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Learning how to purl is generally the second big step in learning how to knit after learning how to make the knit stitch. Purling is essentially knitting but backwards, which doesn’t make sense until you see it done, so let’s dive right in.
Materials for Learning to Purl
As with learning to knit, to learn how to purl all you need is a pair of knitting needles and some yarn. You can use whatever you’ve been practicing with that you are comfortable with.
In these photos I’m using Lion Brand Basic Stitch yarn and Susan Bates aluminum knitting needles in size 7/4.5mm. These are good basic supplies to practice with, but whatever you have on hand is totally fine.
How to Purl Holding Yarn in Your Right Hand
Just like with making the knit stitch, you can purl holding the yarn in either your right hand or your left hand. Holding the yarn in your right hand is sometimes called English knitting, throwing or even right-handed knitting, though you use both hands to knit and purl regardless of where the yarn is.
Put the needle with the stitches in your left hand and the empty one in your right, and hold the yarn with your right hand. The yarn should be in front of the stitches (see, opposite of knitting, where it’s in the back).
Take the right-hand needle tip through the stitch at the top of the left needle from back to front.
Wrap the yarn over the needle in a counter-clockwise motion.
Use your finger to push the right-hand needle to the back of the work through the old stitch, keeping the yarn on the needle and the old stitch on the left needle.
Slide the old stitch off the left needle.
Repeat this process until all the stitches have been worked. You now have an empty needle in your left hand and a full needle (hopefully still with 12 stitches!) in your right hand.
To work the next row, turn the needle with the stitches on it over back to front and put it back in your left hand. Put the empty needle in your right hand and work as before.
Learn to Purl Holding the Yarn in Your Left Hand
Working with the yarn in your left hand is sometimes called continental knitting (or purling as the case may be), picking or left-handed knitting, but again you can work either way regardless of your dominant hand. It’s good to try both. (I find continental purling harder but you might not.)
Start by casting on some stitches to work with, and hold the needle with the stitches in your left hand, the empty needle in your right. The yarn goes in front of the stitches and you hold it with your left hand.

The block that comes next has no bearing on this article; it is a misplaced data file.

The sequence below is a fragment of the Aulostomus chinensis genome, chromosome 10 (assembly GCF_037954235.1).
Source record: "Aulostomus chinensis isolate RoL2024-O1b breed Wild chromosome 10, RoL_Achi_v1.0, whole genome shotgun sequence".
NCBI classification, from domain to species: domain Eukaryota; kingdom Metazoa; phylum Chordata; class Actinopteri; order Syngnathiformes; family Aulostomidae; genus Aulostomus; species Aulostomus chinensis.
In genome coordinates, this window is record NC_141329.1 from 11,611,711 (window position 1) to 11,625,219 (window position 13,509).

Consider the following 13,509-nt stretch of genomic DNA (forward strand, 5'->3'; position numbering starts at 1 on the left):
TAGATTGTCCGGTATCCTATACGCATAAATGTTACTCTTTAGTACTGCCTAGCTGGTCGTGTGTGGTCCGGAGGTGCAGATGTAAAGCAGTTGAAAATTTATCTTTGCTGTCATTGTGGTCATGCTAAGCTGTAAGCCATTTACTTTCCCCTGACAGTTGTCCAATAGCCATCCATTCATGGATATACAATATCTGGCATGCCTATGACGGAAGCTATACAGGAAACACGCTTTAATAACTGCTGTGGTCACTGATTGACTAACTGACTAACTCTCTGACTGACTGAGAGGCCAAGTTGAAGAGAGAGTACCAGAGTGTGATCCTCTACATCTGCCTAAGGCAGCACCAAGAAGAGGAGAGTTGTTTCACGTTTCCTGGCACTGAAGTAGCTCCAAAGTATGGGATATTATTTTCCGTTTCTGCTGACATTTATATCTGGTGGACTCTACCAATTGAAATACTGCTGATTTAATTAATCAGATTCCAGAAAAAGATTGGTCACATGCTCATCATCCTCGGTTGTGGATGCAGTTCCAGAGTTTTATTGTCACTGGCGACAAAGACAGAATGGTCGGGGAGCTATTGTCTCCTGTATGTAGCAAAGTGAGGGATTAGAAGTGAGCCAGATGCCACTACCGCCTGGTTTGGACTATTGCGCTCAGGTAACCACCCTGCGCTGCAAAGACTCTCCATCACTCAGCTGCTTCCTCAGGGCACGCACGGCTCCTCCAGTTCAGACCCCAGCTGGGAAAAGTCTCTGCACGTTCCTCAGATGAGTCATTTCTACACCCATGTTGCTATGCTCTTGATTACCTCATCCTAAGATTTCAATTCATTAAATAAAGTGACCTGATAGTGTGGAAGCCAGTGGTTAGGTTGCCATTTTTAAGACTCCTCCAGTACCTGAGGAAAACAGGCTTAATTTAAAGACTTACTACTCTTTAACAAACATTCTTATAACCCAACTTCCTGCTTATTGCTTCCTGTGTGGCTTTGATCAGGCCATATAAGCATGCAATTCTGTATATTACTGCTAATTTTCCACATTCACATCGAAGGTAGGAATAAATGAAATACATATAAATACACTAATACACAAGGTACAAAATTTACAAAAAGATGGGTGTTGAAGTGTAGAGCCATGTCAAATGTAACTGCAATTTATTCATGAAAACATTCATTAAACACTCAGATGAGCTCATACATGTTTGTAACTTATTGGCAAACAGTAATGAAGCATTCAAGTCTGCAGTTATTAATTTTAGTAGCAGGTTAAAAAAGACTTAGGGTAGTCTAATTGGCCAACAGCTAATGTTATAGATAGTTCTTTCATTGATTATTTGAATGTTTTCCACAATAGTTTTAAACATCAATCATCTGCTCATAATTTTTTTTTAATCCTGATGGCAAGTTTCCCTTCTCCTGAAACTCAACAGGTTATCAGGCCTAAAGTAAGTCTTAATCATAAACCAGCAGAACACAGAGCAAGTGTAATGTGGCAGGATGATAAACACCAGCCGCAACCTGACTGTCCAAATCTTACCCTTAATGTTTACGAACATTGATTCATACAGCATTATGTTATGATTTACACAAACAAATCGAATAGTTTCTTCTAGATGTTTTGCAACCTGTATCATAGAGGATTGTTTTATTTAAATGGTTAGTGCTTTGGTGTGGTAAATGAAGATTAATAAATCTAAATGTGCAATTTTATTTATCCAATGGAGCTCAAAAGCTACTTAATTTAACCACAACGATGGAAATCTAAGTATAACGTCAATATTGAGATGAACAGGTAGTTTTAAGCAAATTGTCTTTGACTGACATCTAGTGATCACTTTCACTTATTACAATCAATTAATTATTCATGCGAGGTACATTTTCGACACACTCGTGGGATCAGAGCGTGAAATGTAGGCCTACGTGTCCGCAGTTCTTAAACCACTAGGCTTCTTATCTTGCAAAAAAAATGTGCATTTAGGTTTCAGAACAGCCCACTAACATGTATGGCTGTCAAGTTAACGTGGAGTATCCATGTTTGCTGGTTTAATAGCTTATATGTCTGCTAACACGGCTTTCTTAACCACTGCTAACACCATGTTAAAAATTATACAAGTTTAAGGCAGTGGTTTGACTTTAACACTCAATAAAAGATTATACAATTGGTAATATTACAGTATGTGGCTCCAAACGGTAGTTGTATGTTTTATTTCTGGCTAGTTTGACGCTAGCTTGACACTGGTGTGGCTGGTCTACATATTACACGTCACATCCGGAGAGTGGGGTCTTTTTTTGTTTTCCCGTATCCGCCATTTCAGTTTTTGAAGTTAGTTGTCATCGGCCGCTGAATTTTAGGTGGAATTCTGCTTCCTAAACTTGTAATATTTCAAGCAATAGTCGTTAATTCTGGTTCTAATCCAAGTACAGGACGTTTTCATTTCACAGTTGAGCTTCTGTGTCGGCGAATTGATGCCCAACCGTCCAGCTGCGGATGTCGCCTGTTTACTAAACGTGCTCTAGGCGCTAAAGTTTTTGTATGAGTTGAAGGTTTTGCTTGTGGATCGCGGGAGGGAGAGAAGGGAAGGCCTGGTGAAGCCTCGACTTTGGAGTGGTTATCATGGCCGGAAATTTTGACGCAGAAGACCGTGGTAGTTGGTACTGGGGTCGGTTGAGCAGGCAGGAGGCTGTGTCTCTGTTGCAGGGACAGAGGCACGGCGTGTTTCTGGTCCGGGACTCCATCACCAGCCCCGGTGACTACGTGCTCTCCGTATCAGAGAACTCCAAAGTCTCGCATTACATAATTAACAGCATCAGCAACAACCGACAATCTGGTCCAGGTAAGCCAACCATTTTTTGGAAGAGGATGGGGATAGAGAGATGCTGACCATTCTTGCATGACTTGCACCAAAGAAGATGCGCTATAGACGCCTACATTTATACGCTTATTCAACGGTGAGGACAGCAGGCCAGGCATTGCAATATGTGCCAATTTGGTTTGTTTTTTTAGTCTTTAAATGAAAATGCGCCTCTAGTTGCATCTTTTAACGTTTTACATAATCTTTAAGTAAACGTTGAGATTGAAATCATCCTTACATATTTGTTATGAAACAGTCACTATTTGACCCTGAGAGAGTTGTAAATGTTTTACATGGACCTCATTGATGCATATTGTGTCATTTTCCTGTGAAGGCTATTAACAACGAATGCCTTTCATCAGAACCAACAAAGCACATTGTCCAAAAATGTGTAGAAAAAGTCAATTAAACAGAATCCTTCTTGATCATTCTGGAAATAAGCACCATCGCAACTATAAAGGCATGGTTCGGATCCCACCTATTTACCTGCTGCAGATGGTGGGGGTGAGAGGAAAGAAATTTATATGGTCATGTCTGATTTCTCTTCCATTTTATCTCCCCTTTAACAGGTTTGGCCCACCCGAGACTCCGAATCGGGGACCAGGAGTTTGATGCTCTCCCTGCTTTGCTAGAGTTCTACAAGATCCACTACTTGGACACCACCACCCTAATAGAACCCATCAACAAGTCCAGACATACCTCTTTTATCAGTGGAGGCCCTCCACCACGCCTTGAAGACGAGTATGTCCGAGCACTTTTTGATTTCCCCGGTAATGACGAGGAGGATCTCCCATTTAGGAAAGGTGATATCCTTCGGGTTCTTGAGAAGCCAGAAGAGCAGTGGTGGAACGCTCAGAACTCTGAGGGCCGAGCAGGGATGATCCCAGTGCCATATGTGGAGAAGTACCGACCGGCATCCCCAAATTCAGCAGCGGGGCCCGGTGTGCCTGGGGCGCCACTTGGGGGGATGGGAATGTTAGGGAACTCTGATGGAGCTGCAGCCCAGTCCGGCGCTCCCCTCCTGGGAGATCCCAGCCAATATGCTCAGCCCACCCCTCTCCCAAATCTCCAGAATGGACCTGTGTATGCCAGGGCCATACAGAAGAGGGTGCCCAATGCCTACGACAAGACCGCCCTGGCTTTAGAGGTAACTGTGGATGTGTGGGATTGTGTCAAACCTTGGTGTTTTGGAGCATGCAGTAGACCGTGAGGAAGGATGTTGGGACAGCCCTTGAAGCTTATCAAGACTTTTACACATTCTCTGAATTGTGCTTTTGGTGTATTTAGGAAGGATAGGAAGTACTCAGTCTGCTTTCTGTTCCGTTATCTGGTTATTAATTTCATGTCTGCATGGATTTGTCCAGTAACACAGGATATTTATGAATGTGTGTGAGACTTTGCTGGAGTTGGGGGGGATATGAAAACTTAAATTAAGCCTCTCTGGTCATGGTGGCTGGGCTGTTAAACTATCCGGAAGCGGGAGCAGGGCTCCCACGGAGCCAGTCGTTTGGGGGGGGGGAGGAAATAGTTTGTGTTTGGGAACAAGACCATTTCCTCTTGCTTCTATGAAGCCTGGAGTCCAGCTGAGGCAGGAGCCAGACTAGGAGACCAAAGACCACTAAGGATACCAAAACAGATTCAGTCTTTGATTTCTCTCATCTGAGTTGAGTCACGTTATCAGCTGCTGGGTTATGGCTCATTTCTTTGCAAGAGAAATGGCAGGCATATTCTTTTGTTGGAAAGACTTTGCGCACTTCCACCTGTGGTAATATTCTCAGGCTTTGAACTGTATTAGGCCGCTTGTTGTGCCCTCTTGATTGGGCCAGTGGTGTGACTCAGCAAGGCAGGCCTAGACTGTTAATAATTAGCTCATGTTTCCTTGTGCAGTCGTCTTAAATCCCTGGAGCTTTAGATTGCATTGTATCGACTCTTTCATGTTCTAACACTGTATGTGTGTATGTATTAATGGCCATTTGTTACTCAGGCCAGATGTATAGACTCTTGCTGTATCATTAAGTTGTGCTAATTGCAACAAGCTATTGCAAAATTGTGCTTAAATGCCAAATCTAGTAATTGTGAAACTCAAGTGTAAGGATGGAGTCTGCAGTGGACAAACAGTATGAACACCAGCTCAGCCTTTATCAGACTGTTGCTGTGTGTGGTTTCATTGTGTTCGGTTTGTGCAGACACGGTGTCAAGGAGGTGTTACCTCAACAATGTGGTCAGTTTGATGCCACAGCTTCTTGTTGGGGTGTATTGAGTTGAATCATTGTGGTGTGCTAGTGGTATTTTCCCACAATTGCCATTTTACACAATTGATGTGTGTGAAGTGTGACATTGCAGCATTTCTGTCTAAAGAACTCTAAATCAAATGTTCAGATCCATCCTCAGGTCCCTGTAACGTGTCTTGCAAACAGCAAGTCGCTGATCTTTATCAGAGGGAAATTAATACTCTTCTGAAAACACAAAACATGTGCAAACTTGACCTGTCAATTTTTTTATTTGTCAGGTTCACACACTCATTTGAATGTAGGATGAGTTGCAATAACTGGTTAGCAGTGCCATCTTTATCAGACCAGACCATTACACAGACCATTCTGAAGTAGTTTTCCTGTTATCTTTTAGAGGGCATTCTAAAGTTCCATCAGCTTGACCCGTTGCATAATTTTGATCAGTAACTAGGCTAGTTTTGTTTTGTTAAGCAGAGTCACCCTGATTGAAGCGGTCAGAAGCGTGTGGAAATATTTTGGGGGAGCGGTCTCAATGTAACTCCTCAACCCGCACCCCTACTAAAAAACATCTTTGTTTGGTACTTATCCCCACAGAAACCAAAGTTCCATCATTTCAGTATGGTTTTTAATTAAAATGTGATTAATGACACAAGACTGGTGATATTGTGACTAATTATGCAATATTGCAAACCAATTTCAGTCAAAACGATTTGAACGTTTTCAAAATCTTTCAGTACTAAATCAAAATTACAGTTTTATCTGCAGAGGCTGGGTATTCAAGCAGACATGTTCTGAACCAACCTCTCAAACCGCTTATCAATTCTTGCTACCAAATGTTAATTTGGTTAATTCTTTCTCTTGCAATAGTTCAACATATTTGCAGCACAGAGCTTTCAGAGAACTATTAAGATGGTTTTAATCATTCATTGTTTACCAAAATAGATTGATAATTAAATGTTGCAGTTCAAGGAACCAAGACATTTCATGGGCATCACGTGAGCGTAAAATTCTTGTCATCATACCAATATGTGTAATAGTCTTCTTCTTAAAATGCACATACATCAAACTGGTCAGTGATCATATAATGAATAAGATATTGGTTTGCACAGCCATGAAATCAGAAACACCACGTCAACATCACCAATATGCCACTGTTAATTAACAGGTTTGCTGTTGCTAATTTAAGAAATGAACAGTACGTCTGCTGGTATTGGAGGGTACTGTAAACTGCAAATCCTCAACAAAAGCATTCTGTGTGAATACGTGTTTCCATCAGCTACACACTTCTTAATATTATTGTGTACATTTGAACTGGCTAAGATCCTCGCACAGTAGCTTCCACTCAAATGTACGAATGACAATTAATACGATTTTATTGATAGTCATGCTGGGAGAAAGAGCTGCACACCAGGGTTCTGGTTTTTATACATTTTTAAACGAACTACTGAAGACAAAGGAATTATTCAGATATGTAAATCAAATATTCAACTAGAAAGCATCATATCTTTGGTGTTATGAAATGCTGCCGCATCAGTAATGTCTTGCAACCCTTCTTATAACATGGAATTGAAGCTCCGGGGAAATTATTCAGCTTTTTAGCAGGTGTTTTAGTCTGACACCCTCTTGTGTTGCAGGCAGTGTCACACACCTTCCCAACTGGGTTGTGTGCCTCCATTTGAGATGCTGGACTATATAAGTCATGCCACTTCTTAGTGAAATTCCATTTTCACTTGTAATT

Put the tip of the right-hand needle through the first stitch at the top of the left-hand needle from back to front.
Wrap the yarn around the right-hand needle counter-clockwise. I do this by bringing my thumb in to hold the yarn down, which makes it easier for me to form the stitch.
Push the right-hand needle back through the original stitch so the needle is at the back of the work. Make sure the new loop stays on the right hand needle and the old loop stays on the left hand needle.
Slide the old stitch off the left-hand needle.
Repeat this process until all the stitches have been worked.
To start the next row, turn the needle with the stitches on it from back to front and put it in your left hand. Put the empty needle in your right hand and keep on as described above.
Something to Watch Out for
A common mistake when learning how to purl is to move the yarn to the front of the work by wrapping it over the needle. This will create a hole and an extra stitch if you then try to purl it. Make sure the yarn is coming from underneath the needle to the front before you start purling.
Knit and Purl Stitch Patterns
As you are practicing how to purl, you may notice that the fabric you’re making looks like what you were making when you were learning how to make the knit stitch.
Don’t worry, you’re not doing it wrong. This goes back to purling being the opposite of knitting again. When you knit, the bumpy side is the back of the stitch, but when you purl, it’s the front. Either way you’re alternating rows of bumpy and not bumpy as you turn your work each row, so it comes out looking the same.
If you knit every stitch of every row or purl every stitch of every row, you get what’s called garter stitch.
Want to try something different? Now that you know how to knit and how to purl, try knitting a row, then purling a row. Now the bumpy sides of the stitches are on the same side of the fabric, and the smooth sides are on the other side.
This makes what’s know as stockinette stitch, probably the most common knit fabric out there.